As early as 1807 it was considered that peat could be used as a commerical fuel, before that any discussion about the boglands were concerned with reclaimation for agricultural use. All through the 1800’s unsucessful attempts were made to win turf commerically, and in 1872, when a miners’ strike in England increased the price of coal in Dublin by 100% , renewed efforts were made to exploit this natural resource. It was finally achieved by Sir John Purser Griffith at Turraun, Co. Offaly when in 1924 he built a power house, and with fully automatic machines he produced turf of a first class quality. His principles of bog drainage and operating of machines formed the basis on which the Turf Development Board and subsequently Bord na Mona worked, although both made many mechanical improvements.*
The culmination of these commercial efforts is now represented in the black landscapes of developed bogs, but this natural resource is finite and production is estimated to cease within 15 -20 years. Once this happens these exposed landscapes will disappear as the land will be put to agricultural and recreational use, and the visual evidence of such a significant national industry will be hidden.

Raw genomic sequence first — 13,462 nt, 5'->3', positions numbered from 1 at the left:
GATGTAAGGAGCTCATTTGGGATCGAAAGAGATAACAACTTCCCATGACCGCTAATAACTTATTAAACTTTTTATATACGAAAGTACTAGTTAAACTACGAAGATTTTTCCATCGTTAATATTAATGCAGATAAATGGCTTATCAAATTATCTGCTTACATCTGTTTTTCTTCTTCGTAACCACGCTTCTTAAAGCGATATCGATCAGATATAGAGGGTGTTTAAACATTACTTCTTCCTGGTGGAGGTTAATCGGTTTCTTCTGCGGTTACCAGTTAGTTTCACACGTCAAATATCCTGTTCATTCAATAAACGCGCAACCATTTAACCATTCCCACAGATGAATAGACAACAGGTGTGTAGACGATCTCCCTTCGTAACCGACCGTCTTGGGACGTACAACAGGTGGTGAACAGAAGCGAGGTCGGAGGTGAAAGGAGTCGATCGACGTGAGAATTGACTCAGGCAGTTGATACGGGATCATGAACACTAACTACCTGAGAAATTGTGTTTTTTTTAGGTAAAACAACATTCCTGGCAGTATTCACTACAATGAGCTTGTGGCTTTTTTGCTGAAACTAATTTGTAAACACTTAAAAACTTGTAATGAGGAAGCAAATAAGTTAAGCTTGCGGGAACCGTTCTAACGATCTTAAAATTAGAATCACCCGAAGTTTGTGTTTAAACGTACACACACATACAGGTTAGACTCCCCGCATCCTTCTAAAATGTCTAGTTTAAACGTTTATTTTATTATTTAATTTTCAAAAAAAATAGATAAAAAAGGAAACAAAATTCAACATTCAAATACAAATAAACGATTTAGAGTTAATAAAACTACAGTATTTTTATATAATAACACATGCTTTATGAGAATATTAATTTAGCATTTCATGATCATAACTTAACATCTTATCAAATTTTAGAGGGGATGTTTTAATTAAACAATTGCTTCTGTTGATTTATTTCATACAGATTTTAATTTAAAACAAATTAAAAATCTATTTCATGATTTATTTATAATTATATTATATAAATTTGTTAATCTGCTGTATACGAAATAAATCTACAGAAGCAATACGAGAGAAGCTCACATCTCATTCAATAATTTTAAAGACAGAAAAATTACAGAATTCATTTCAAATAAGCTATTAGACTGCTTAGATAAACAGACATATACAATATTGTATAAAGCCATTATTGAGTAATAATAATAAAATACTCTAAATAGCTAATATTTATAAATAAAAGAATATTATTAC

Simon Burch is a professional photographer based in Dublin, Ireland. He divides his time between commissioned and fine art photography, and was awarded an MFA with distinction from the University of Ulster in 2014.
The Gallery of Photography is Ireland’s foremost photography gallery and shop with darkrooms and digital imaging facilities, located in Dublin.